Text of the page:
An elementary school student in Chanute, Kansas, was reportedly suspended for bringing an empty rifle shell casing to school – and his mother is not happy about what she believes was an unfair punishment doled out for “being a boy.”
Camron Carlson was reportedly out with his mother, Deana Carlson, the night before he was suspended and she says he picked up one of the empty shell casings on the floor while she and a friend were sighting a rifle for deer hunting season. She says her child put the casing in his pocket and brought it to school, where it fell out of his pants at one point, reports The Chanute Tribune.
Carlson says she was called to the school and was told her son had already been questioned by an administrator without an adult present in the room. When she saw him, she says he was crying. Principal Gary Wheeler reportedly told her Camron could receive a 168-day suspension, but that it might be reduced to five days if he spoke with the superintendent.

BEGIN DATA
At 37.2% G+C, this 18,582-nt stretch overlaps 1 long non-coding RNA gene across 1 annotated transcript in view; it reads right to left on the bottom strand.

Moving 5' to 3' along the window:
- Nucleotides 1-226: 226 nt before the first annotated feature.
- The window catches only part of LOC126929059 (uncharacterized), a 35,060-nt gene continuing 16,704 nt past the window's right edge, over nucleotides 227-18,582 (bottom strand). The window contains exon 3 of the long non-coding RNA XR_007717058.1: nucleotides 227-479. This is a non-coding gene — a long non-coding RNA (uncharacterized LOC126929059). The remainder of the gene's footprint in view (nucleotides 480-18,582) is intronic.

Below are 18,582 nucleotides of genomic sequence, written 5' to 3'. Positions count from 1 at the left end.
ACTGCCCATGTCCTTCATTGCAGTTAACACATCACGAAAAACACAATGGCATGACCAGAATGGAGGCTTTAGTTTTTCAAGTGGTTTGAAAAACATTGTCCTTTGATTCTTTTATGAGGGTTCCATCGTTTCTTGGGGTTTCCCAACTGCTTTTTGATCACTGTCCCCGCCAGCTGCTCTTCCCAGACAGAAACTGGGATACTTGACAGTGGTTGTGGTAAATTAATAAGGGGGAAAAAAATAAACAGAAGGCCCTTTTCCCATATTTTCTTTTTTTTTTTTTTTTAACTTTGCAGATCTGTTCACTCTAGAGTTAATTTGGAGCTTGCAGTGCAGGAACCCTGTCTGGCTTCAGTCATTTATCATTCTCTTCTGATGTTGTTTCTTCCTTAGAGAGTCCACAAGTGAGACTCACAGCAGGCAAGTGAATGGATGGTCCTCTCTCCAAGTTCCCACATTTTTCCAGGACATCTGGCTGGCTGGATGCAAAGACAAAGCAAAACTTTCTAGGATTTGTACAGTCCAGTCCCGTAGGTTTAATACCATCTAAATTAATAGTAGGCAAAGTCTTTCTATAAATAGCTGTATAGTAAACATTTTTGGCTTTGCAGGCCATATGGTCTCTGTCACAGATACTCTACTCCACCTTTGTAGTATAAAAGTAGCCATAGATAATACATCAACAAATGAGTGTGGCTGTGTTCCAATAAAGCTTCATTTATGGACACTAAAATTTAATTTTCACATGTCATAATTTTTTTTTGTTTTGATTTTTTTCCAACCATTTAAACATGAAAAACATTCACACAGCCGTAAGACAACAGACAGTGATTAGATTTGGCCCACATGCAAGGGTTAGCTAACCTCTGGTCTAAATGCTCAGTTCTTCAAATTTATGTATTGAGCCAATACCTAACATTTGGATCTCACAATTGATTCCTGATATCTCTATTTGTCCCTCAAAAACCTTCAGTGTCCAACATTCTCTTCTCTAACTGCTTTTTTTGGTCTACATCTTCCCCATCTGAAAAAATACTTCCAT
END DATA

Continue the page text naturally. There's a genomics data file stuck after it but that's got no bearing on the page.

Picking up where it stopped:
“There was no threat,” Carlson said. “My child’s never been in a fight at school. He was just being a boy and bragging because it’s cool.”
Carlson added that she didn’t approve of Camron bringing the shell casing to school, but that Wheeler made the “wrong call” with his consequence. “My child should not have been bawling,” she said. “The principal made him feel that an empty shell was dangerous. In some people’s eyes maybe it is.”
The Chanute Elementary School student handbook specifically states that a 186-day expulsion is the penalty for possession of any firearm or ammunition for any firearm, Carlson said. But she believes Wheeler wasn’t following proper procedure because spent shell casings are not considered ammo.
Assistant Superintendent Diane Watkins sent the following statement via email:
“Student and staff safety is of the utmost importance in our district. The consequences for violating policy are found in our Board Policy Manual. USD 413 follows these policies to ensure that every effort is made to provide a safe place to learn and work. It would not be appropriate to comment on an individual student.”